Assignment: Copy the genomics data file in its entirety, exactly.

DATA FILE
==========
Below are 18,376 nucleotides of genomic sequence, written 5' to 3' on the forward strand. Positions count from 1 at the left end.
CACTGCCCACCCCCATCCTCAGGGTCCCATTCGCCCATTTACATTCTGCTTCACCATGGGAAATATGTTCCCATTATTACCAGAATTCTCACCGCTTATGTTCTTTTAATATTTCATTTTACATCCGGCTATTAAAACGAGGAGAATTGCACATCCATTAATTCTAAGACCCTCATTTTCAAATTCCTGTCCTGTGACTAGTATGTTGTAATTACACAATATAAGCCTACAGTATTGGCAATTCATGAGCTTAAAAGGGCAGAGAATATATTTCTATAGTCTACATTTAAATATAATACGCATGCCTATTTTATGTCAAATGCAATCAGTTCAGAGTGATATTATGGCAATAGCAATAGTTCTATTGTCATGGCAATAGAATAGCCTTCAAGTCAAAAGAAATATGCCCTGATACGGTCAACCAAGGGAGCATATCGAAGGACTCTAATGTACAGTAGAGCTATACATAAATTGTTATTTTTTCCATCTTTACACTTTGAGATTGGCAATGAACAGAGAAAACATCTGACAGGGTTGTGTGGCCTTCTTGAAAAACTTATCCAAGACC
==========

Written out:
Below are 18,376 nucleotides of genomic sequence, written 5' to 3' on the forward strand. Positions count from 1 at the left end.
CACTGCCCACCCCCATCCTCAGGGTCCCATTCGCCCATTTACATTCTGCTTCACCATGGGAAATATGTTCCCATTATTACCAGAATTCTCACCGCTTATGTTCTTTTAATATTTCATTTTACATCCGGCTATTAAAACGAGGAGAATTGCACATCCATTAATTCTAAGACCCTCATTTTCAAATTCCTGTCCTGTGACTAGTATGTTGTAATTACACAATATAAGCCTACAGTATTGGCAATTCATGAGCTTAAAAGGGCAGAGAATATATTTCTATAGTCTACATTTAAATATAATACGCATGCCTATTTTATGTCAAATGCAATCAGTTCAGAGTGATATTATGGCAATAGCAATAGTTCTATTGTCATGGCAATAGAATAGCCTTCAAGTCAAAAGAAATATGCCCTGATACGGTCAACCAAGGGAGCATATCGAAGGACTCTAATGTACAGTAGAGCTATACATAAATTGTTATTTTTTCCATCTTTACACTTTGAGATTGGCAATGAACAGAGAAAACATCTGACAGGGTTGTGTGGCCTTCTTGAAAAACTTATCCAAGACC